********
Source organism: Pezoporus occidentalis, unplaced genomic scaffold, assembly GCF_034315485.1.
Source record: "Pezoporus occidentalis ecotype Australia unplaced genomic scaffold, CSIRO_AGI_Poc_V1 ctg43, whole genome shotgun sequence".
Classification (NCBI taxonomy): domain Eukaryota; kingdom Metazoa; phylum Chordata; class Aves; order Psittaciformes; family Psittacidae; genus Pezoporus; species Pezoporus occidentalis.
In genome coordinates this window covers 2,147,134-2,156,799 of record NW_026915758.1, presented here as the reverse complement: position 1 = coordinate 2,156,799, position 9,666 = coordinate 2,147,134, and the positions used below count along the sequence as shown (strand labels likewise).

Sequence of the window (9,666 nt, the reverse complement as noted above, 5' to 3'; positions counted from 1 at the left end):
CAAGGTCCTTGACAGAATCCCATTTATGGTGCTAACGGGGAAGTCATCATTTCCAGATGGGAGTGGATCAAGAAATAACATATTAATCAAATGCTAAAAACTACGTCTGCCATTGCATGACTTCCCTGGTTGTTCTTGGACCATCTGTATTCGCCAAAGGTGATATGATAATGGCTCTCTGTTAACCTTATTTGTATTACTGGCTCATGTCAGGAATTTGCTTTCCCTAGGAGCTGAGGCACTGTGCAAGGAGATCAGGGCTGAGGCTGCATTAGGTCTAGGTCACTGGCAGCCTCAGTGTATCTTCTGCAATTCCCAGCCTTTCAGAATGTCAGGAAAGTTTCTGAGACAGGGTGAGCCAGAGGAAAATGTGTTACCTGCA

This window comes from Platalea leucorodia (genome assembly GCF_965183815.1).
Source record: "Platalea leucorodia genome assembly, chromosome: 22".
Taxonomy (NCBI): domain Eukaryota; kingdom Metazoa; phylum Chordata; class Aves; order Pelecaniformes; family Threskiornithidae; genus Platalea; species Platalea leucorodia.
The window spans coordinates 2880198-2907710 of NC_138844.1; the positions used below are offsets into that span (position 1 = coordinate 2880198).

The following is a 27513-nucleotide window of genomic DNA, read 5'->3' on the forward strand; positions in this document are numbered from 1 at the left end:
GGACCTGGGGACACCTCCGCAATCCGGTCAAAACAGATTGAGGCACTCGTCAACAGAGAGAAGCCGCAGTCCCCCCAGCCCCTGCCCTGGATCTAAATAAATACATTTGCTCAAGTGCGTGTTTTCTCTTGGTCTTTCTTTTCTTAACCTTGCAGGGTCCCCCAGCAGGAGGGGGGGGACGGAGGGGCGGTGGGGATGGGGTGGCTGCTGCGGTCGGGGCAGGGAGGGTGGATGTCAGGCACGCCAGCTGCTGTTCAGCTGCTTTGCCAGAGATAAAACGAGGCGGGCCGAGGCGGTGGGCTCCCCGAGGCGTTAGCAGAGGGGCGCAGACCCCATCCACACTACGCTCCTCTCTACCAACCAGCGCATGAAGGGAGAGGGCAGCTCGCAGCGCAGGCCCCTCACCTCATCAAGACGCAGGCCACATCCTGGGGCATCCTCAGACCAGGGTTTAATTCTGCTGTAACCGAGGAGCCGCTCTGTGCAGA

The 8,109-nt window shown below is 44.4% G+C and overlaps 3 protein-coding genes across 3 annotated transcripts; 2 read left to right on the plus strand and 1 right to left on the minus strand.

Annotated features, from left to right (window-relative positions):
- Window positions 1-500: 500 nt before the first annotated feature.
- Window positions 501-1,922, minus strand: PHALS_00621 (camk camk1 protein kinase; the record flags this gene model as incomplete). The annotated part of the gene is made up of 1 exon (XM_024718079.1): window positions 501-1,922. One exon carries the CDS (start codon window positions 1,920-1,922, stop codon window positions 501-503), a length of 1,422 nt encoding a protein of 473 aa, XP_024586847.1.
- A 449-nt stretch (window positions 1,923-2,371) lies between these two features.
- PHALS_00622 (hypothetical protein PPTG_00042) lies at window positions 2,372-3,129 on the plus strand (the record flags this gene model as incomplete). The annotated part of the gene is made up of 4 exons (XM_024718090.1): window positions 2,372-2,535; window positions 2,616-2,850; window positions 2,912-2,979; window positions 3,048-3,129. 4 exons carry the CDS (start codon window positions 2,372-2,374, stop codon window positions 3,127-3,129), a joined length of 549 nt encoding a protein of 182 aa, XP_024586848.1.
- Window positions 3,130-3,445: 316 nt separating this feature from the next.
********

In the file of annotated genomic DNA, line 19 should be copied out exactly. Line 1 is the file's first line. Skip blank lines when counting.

- Window positions 3,130-3,445: 316 nt separating this feature from the next.